The 2010 valuation period also reflected a time in which Portland had perhaps its most favorable salary cap situation in recent memory, as Roy and Aldridge were still on their rookie deals and the last of the truly heinous contracts had been scuttled. Effective salary cap management is at the top of Mensah's list of financial goals for the franchise and at the top of the list of explanations for the Forbes figures as well. "No question that cap management is really tricky, it's difficult, it's not for the faint of heart. It's a very, very important part of running your business and running your business right. I think the team has put a lot of focus and effort into doing that, when you build through the draft it's easier to have a good cap because of rookie contracts."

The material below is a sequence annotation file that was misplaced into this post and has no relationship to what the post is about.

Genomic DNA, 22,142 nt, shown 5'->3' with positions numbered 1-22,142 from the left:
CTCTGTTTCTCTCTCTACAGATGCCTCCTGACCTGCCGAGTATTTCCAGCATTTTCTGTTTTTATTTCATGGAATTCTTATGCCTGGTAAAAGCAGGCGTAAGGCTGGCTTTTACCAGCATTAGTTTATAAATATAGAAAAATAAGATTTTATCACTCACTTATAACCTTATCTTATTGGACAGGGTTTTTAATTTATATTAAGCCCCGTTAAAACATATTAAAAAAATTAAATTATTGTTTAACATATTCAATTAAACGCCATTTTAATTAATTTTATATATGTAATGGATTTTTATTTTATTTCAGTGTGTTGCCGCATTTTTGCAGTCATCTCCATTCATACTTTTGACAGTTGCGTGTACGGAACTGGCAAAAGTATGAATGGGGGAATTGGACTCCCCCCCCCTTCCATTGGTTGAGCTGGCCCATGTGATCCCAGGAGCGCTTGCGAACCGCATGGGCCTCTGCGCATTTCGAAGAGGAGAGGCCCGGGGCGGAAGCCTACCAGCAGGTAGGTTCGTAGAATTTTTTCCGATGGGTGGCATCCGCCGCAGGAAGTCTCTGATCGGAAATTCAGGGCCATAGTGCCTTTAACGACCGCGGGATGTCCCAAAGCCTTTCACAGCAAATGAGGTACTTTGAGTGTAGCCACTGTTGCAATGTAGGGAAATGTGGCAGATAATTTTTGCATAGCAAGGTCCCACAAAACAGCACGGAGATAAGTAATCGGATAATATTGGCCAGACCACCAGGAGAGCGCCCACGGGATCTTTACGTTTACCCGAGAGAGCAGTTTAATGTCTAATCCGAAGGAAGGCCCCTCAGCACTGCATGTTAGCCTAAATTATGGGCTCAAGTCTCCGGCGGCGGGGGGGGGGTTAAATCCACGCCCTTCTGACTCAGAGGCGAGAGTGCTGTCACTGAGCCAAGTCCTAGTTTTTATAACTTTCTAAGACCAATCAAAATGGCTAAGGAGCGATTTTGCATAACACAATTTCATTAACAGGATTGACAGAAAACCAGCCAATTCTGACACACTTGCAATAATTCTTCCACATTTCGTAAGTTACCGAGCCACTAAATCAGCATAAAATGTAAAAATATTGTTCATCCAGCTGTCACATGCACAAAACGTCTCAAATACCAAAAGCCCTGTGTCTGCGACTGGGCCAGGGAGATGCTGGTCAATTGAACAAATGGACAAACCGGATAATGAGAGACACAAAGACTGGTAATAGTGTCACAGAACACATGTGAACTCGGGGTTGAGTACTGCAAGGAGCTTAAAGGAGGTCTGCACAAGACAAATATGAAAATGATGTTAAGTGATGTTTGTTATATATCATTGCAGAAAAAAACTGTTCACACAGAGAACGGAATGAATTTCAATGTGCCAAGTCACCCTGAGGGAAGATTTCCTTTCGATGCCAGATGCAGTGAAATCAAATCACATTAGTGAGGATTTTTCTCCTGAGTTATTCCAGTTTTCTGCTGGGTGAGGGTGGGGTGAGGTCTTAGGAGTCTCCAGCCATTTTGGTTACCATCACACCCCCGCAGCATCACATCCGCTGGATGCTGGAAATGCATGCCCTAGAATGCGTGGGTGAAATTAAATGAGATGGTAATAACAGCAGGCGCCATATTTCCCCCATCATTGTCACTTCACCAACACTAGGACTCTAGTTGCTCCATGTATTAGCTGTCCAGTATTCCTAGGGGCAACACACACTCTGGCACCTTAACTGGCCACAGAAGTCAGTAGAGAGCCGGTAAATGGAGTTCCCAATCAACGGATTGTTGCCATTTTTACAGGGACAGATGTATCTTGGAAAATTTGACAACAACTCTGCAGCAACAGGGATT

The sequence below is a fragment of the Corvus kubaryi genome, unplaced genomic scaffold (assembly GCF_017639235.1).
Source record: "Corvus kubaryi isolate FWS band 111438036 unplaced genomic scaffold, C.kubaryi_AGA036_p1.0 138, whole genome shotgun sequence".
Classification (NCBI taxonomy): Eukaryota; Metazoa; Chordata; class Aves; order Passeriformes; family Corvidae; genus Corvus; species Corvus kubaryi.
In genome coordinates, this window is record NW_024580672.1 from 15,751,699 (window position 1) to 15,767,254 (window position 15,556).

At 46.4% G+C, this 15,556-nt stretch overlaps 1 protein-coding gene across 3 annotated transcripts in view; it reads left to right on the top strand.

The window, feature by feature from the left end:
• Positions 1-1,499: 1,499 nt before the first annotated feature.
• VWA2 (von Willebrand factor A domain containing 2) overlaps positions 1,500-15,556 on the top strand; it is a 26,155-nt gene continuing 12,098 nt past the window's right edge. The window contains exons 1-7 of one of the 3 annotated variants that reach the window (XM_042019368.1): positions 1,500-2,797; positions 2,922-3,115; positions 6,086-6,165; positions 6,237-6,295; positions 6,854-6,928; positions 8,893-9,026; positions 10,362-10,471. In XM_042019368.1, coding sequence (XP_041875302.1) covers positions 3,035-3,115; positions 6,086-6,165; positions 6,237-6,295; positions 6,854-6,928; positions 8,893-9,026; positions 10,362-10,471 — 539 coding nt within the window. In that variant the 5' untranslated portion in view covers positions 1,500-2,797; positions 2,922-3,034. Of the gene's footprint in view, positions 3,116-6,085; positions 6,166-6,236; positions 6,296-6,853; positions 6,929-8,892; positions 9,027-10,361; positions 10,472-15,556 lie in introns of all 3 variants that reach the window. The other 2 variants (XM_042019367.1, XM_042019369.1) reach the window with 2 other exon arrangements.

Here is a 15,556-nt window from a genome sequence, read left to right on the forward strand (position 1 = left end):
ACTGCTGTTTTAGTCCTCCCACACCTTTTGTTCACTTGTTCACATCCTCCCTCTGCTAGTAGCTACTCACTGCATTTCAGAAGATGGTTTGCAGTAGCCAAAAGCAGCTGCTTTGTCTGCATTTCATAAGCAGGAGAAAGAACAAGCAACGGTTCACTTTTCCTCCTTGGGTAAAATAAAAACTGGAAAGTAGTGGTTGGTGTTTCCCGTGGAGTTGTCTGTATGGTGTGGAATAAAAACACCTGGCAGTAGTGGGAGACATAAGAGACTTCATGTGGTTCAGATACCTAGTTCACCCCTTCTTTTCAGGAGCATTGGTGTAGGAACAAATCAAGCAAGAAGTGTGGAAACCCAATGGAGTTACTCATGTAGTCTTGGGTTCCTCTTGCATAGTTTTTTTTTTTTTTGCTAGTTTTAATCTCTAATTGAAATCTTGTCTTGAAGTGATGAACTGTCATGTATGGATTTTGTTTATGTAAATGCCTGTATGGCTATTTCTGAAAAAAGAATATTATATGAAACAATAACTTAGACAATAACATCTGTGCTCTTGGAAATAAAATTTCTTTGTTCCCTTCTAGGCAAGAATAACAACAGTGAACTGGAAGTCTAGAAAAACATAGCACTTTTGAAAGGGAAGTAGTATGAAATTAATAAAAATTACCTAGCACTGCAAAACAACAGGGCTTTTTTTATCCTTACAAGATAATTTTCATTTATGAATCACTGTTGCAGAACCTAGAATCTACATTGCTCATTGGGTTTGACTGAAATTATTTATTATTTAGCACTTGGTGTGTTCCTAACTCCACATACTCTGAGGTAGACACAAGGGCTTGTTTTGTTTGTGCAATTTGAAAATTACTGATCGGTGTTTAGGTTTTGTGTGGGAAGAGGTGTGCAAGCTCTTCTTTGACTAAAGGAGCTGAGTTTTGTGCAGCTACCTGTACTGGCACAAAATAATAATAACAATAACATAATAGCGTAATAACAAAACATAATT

Mensah also pointed to the team's merchandise sales and in-arena food and beverage sales as important drivers of growth but said that "by far the largest pie in any team's revenue development comes from the sale of tickets and suites followed closely behind our broadcast or sponsorship revenue." Both ticket sales and sponsorship revenue were tabbed as "huge growth areas" boasting "really great momentum."

Another important factor for Portland's revenue figure: Being below the luxury tax line during the valuation period. Mensah said that the relationship between the team's payroll and the tax line is something the franchise monitors on a daily basis, although she pointed out that the organization doesn't feel, like some franchises do, that it needs to stay under the luxury tax line no matter what so that it can collect a check at the end of the season. "It's definitely something that you have to manage. I don't know if we have a particular philosophy related to [avoiding the tax], although it's all just part of the management of your overall decision-making day in and day out."